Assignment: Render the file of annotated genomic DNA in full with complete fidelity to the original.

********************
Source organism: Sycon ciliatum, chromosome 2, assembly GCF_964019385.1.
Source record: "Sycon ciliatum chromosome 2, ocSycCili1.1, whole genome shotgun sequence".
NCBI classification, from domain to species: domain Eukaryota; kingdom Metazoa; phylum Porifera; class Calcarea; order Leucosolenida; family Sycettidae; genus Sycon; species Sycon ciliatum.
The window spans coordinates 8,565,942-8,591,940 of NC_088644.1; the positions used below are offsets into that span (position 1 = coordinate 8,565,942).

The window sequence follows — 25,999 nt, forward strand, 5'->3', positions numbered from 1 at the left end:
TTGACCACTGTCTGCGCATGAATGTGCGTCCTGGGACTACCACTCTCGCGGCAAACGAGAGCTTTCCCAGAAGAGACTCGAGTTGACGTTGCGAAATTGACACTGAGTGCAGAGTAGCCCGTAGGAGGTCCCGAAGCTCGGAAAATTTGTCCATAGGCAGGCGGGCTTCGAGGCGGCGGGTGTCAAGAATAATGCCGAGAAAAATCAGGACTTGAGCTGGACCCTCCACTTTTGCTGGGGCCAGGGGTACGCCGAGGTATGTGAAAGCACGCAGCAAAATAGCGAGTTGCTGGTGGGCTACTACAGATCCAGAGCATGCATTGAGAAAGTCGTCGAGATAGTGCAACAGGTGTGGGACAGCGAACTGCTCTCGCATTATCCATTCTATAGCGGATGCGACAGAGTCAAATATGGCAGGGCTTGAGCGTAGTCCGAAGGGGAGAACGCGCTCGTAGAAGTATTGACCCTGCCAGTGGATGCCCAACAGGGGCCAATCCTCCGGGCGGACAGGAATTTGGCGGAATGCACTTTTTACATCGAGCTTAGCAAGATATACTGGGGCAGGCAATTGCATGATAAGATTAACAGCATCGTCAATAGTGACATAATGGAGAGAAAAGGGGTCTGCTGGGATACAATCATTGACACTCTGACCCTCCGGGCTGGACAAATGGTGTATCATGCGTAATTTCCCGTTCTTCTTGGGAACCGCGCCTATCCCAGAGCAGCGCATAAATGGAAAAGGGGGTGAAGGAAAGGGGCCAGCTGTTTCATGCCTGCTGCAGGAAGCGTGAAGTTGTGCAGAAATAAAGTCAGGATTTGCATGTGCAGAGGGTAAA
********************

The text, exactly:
Source organism: Sycon ciliatum, chromosome 2, assembly GCF_964019385.1.
Source record: "Sycon ciliatum chromosome 2, ocSycCili1.1, whole genome shotgun sequence".
NCBI classification, from domain to species: domain Eukaryota; kingdom Metazoa; phylum Porifera; class Calcarea; order Leucosolenida; family Sycettidae; genus Sycon; species Sycon ciliatum.
The window spans coordinates 8,565,942-8,591,940 of NC_088644.1; the positions used below are offsets into that span (position 1 = coordinate 8,565,942).

The window sequence follows — 25,999 nt, forward strand, 5'->3', positions numbered from 1 at the left end:
TTGACCACTGTCTGCGCATGAATGTGCGTCCTGGGACTACCACTCTCGCGGCAAACGAGAGCTTTCCCAGAAGAGACTCGAGTTGACGTTGCGAAATTGACACTGAGTGCAGAGTAGCCCGTAGGAGGTCCCGAAGCTCGGAAAATTTGTCCATAGGCAGGCGGGCTTCGAGGCGGCGGGTGTCAAGAATAATGCCGAGAAAAATCAGGACTTGAGCTGGACCCTCCACTTTTGCTGGGGCCAGGGGTACGCCGAGGTATGTGAAAGCACGCAGCAAAATAGCGAGTTGCTGGTGGGCTACTACAGATCCAGAGCATGCATTGAGAAAGTCGTCGAGATAGTGCAACAGGTGTGGGACAGCGAACTGCTCTCGCATTATCCATTCTATAGCGGATGCGACAGAGTCAAATATGGCAGGGCTTGAGCGTAGTCCGAAGGGGAGAACGCGCTCGTAGAAGTATTGACCCTGCCAGTGGATGCCCAACAGGGGCCAATCCTCCGGGCGGACAGGAATTTGGCGGAATGCACTTTTTACATCGAGCTTAGCAAGATATACTGGGGCAGGCAATTGCATGATAAGATTAACAGCATCGTCAATAGTGACATAATGGAGAGAAAAGGGGTCTGCTGGGATACAATCATTGACACTCTGACCCTCCGGGCTGGACAAATGGTGTATCATGCGTAATTTCCCGTTCTTCTTGGGAACCGCGCCTATCCCAGAGCAGCGCATAAATGGAAAAGGGGGTGAAGGAAAGGGGCCAGCTGTTTCATGCCTGCTGCAGGAAGCGTGAAGTTGTGCAGAAATAAAGTCAGGATTTGCATGTGCAGAGGGTAAA